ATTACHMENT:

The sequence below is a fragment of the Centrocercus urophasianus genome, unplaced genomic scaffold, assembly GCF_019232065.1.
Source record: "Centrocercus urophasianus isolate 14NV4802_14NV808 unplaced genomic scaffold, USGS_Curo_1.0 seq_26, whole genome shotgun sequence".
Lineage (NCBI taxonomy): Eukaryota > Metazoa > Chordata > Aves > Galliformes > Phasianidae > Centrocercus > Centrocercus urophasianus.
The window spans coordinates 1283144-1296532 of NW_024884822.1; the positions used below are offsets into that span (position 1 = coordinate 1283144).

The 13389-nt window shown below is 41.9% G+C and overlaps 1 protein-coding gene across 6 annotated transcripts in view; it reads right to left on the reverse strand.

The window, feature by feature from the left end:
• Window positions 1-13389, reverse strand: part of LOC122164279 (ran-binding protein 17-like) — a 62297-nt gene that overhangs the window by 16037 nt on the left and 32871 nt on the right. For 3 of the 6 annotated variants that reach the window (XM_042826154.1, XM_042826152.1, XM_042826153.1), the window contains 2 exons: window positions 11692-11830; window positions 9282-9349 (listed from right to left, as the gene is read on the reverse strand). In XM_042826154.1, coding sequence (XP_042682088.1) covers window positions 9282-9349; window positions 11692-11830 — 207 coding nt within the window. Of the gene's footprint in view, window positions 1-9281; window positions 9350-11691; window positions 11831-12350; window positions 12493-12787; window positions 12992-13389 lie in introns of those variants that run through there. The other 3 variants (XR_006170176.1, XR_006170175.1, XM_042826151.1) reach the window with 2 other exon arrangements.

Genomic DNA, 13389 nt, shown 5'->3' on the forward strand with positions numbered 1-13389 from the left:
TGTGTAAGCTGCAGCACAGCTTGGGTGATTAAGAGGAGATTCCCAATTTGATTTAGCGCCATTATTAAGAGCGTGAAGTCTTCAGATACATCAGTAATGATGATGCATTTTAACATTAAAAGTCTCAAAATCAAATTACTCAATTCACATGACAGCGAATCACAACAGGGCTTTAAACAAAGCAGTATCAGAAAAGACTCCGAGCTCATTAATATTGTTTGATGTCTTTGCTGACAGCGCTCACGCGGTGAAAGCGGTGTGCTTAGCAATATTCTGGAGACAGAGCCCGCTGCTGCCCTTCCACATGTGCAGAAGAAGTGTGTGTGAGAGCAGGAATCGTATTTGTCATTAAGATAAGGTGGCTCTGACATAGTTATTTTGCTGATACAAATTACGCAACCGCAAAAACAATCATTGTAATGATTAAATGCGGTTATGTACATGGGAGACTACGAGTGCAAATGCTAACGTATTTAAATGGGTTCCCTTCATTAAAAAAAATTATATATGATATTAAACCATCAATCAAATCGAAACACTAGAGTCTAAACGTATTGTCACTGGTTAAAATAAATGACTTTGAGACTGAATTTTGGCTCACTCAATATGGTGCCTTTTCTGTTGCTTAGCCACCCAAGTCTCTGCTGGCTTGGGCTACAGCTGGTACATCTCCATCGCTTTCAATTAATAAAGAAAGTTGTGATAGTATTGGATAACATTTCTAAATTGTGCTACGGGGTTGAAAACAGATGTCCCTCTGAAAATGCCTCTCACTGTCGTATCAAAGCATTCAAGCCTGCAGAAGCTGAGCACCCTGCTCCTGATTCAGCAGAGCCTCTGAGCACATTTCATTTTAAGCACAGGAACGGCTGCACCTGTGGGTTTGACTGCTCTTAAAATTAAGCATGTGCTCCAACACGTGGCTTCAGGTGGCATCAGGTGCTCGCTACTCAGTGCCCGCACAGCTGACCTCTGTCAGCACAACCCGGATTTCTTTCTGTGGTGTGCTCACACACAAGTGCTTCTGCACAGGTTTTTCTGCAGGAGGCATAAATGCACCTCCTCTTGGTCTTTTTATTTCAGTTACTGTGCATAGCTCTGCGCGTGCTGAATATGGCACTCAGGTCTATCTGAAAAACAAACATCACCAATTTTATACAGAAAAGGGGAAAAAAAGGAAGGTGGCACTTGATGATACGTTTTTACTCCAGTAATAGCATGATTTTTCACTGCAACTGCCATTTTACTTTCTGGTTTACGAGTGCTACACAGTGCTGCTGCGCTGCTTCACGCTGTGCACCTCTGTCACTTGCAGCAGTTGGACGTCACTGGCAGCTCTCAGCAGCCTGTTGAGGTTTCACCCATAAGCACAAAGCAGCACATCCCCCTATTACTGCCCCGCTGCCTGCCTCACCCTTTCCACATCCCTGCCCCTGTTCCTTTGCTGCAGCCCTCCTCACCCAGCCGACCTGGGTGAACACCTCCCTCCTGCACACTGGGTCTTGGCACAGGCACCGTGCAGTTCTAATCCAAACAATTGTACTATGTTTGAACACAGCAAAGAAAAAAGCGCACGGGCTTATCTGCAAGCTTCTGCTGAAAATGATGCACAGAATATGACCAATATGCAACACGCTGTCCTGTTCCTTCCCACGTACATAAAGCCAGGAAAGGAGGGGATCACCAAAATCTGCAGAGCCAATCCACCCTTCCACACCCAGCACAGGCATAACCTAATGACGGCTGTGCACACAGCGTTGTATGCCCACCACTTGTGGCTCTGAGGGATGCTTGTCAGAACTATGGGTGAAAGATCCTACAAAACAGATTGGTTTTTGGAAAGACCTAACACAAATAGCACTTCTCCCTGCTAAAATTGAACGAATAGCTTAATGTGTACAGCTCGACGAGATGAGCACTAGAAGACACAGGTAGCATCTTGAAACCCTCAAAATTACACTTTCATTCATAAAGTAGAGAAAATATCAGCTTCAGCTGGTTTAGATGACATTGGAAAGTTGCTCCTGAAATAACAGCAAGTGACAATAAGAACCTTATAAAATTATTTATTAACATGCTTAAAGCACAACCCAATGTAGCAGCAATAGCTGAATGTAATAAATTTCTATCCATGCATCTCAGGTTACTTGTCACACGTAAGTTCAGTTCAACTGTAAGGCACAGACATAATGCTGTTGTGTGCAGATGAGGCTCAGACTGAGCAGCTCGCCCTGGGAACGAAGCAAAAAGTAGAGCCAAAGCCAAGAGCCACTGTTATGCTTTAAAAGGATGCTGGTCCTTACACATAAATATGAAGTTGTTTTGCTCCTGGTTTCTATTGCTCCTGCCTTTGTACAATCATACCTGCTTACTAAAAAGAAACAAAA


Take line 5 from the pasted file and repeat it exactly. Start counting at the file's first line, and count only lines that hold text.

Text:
The 13389-nt window shown below is 41.9% G+C and overlaps 1 protein-coding gene across 6 annotated transcripts in view; it reads right to left on the reverse strand.